Green Lantern, Transformers: Dark of the Moon, Larry Crowne, CaptainAmerica: The First Avenger, Friends with Benefits, Cowboys and Aliens, The Hangover Part 2, Bridesmaids, X-Men: First Class, Super 8, Bad Teacher, Rise of the Planet of the Apes … it looks like we may have been there 12 weekends in a row!

However, I don’t know that I could really write a whole post about any of those movies.  There just isn’t that much substance in summer movies.  They are fun and entertaining but they don’t create a lot of conversation afterwards.  Sure Larry Crowne was a sweet story about the importance of community and second chances; and Rise of the Planet of the Apes could be considered a wake-up call; and Julie Clawson did write a full length post about Cowboys and Aliens which was very interesting … but the most I can really say about my movie experience this summer is that for the most part it was fun and entertaining.  (For the record, I guess my favorite summer flick was Super 8).

That is why I really needed a good, long, epic sort of book to read this summer.  I needed something that I could dive into, live within, immerse myself, connect to, reflect upon, struggle with … but it had to be fiction!  because I am mostly drawn to fiction these days.  I seem to learn more, get more insight, experience more transformation, find truth more in a great novel than in anything else I read these days.  It is something about “the story” that connects me in a way that stays with me.

So that is what led to me reading the novel Freedom by Jonathan Franzen.

You probably heard all the hype when it came out last fall … “The Next Great American Novel”  “The Most Over-Hyped New Novel”  “A Poignant Indictment of Contemporary American Life”

It is long (over 500 pages) and covers a span of more than 30 years in the life of a family who is in a sort of free-fall as they try to figure out how to live in the world they find themselves in.

It is almost impossible to give a brief description of the plot as it includes so many things … fidelity, infidelity, politics, war, war profiteering, depression, marriage, friendship, personal liberties, social responsibility, environmental issues, teen rebellion, betrayal, capitalism, regulation, sex, love … even rock ‘n roll.  It tells a lot of stories and it spreads them out over a few decades and continents.

The closeup story centers around a love triangle between Patty and Walter Berglund and Walter’s lifelong best friend/competitor, Richard Katz, who is also a rock star.  The broader story examines life and the stresses of life in our post 9/11 world.

It seems to me that the theme or question that keeps coming up in the story is “how to live with the freedoms we have without destroying ourselves, others, what we care about and the world in general.”  As it turns out, freedom is more than a right or a privilege or an opportunity … freedom is a responsibility, a chore, a problem … sometimes even a curse.  It’s complicated because one person’s freedom often seems to infringe upon another person’s freedom.  Freedom doesn’t really translate into “let’s all be happy and get along” as much as us Americans would like to suggest that it does/can.  I think Walter frames the concept of how freedom isn’t all it is cracked up to be when he says, “…the one thing nobody can take away from you is the freedom to fuck up your life whatever way you want to.”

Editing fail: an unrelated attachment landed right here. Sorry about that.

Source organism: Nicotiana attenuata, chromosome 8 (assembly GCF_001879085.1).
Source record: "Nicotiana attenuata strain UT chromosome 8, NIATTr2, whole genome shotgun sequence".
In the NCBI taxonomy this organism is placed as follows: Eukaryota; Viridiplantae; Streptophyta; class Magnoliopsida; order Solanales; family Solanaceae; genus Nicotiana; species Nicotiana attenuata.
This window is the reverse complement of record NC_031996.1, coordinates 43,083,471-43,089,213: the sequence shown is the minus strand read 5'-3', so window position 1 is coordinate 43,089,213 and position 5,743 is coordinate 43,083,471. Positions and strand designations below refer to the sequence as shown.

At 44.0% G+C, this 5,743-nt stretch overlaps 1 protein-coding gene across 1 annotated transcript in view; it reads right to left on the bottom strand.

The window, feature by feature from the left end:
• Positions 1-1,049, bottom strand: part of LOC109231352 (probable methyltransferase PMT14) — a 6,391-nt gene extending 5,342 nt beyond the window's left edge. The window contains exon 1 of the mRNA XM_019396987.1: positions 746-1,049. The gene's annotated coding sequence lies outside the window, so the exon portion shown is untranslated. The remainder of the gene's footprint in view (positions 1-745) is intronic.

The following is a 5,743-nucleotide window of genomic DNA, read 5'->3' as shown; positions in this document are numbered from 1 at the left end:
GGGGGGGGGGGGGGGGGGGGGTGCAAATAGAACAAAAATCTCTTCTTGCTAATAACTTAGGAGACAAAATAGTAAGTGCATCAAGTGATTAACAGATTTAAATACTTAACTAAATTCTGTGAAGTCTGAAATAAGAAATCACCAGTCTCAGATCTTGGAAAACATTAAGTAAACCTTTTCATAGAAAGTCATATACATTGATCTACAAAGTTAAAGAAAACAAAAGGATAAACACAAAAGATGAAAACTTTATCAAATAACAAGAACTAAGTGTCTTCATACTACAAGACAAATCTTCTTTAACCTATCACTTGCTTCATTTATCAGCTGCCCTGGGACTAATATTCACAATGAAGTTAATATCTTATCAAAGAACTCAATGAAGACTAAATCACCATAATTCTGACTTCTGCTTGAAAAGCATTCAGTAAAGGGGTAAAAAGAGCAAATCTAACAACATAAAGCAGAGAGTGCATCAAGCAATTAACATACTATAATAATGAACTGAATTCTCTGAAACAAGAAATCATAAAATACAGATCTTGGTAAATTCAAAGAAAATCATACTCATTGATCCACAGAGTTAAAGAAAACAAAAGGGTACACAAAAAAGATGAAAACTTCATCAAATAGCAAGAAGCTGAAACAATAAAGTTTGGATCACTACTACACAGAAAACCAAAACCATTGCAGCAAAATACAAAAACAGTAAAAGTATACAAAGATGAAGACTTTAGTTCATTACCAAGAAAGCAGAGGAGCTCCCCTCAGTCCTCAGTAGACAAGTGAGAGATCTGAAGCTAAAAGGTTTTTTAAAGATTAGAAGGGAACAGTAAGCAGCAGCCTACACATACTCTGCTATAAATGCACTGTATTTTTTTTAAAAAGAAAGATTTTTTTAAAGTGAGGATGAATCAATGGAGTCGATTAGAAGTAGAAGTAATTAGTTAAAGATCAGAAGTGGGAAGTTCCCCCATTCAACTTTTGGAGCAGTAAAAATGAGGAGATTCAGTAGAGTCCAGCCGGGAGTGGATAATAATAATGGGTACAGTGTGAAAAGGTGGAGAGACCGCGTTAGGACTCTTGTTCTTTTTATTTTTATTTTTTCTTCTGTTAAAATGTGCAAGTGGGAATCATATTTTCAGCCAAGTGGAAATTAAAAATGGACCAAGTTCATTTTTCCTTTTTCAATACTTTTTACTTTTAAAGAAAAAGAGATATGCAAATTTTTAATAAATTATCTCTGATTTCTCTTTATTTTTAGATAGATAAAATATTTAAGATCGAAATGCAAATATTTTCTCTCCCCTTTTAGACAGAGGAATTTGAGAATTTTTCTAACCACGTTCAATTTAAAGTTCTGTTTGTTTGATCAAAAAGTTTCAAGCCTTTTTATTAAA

If you can’t read a book unless you are in love with the characters then this book isn’t going to be that enjoyable for you. None of the characters are cuddly … but they do come off as real people with many layers who are often living contradictions of who they think they are and strive to be.  Franzan is a genius at creating characters that are so real one thinks about them even when not reading the book.  He describes them so thoroughly that it is as if he has actually created a life … someone you might run into at the grocery story or see in the car stopped next to you at a red light.

Although this book is about serious stuff, it does not lack humor (just like real life). It is actually billed as a comedy-drama and Franzen is quite good (astute even) when it comes to witty descriptions of real life predicaments that are roll on the floor funny.  One of the most hilarious moments is when we find Joey (Patty and Walter’s rebellious, mixed-up son) in a hotel bathroom digging through his own poop trying to find his wedding ring that he accidentally swallowed while the girl he is cheating with bangs on the locked bathroom door because she needs to pee.

In the end, I came away with the feeling that I had read something important, something I wanted to talk to others about, something I wanted to ponder.  I also came away with  a few new ideas about freedom:

Freedoms are best enjoyed when they exist with imposed limitations and structure, whether that is in the world at large, a city, a neighborhood, a family or a friendship.

True freedom cannot really be found in any form of autonomy because we are only content when we are in a right and healthy relationship with others and the world we live in.

Can it be called freedom if it leads to depression, loneliness and/or destruction?

If you haven’t already done so, I recommend that you read Freedom by Jonathan Franzan.  Although only time will tell if it truly is a Great American Novel, I think it will be a book that is talked about for years to come.

What would you consider a great summer read?

Check out these other synchroblog posts: